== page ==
Do you want to become famous? 

Then name a mushroom after yourself.  There is an estimate that there are from 30,000 to 50,000 species of fleshy mushrooms in North America.  Only about 10,000 have been studied, described, named and recorded.  So you have 67-80% of the mushrooms that are waiting to be discovered and named.  I finally found a person that that told me how this can be done.  He writes:

"Anyone can name a new mushroom.  Basically, a new name just has to be *validly* and *effectively* published; "validly" means that the new name has to follow certain rules, for instance containing a description of the new species in Latin; "effectively" means that this has to be done in a publication that's generally available and widely read, not (for instance) your mushroom club newsletter."

This is an example of a mushroomer that is giving information half heartedly.  "description of the new species in Latin" does not ring true.  He does not give examples of publications that would be acceptable nor your chances of getting your discovery published.  I am not sure how responsive these publications would be to someone unknown in the mycological field.  I wrote again and asked him for examples of publications that are acceptable for this sort of thing.  His answer:

yes, unfortunately, the description for a new species doesn't have to be written *entirely* in Latin, but it *does* have to include a short description written in Latin. This Latin description is really a "diagnosis" - - it just contains enough information to let people identify the mushroom; it doesn't have to be a "full" description. The full description generally gets done in the native language of the author.

The standard publications in America for naming new species are Mycologia (published by the Mycological Society of America) and Mycotaxon (an independent publication). There are others, of course, in any country you can name - - the standard professional journals for mycology in that country. Referring a new species to your nearest research institution is a good bet - - but if they don't have anyone there who specializes in that group of fungi, they may take years to get to it, just store it away without ever identifying it, or (this has happened to me) just throw it out. It's tough out there...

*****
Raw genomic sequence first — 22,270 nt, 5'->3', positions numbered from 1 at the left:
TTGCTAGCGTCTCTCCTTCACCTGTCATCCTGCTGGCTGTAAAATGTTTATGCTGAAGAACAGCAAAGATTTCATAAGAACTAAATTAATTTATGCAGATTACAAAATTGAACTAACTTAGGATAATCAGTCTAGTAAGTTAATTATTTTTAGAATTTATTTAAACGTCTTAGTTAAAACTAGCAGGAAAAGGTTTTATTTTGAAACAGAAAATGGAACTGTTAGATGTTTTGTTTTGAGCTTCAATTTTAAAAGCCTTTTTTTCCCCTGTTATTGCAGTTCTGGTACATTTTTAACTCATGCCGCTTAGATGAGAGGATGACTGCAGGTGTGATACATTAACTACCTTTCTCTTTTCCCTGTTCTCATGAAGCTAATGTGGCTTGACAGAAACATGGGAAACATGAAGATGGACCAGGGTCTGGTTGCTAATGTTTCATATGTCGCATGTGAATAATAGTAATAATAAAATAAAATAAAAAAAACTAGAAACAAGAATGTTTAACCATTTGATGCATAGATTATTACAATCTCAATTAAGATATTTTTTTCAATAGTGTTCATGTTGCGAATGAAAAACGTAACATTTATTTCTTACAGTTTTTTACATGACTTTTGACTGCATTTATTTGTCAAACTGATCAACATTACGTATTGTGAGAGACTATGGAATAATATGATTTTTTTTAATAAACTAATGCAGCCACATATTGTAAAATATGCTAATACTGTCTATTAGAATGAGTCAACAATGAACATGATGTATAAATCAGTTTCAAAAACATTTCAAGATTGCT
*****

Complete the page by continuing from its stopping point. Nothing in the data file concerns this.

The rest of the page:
A processes that I believe would have a better chance of succeeding would be to bring in the specimen to a University that has a botany or mycology department and hope they will give you credit and name it after you.  That way they do all the work and you get the credit :o)  This is the way Chuck Barrows wound up with a bolete named after him - Boletus barrowsii.  Read all about it on this Tom Volk's page

Before you attempt this, I hope you get some years of experience so as not to submit a mushroom that has been documented a long time ago and make a fool of yourself.  I personally, do not have desire to go down in history, I just want to find a few tasty mushrooms.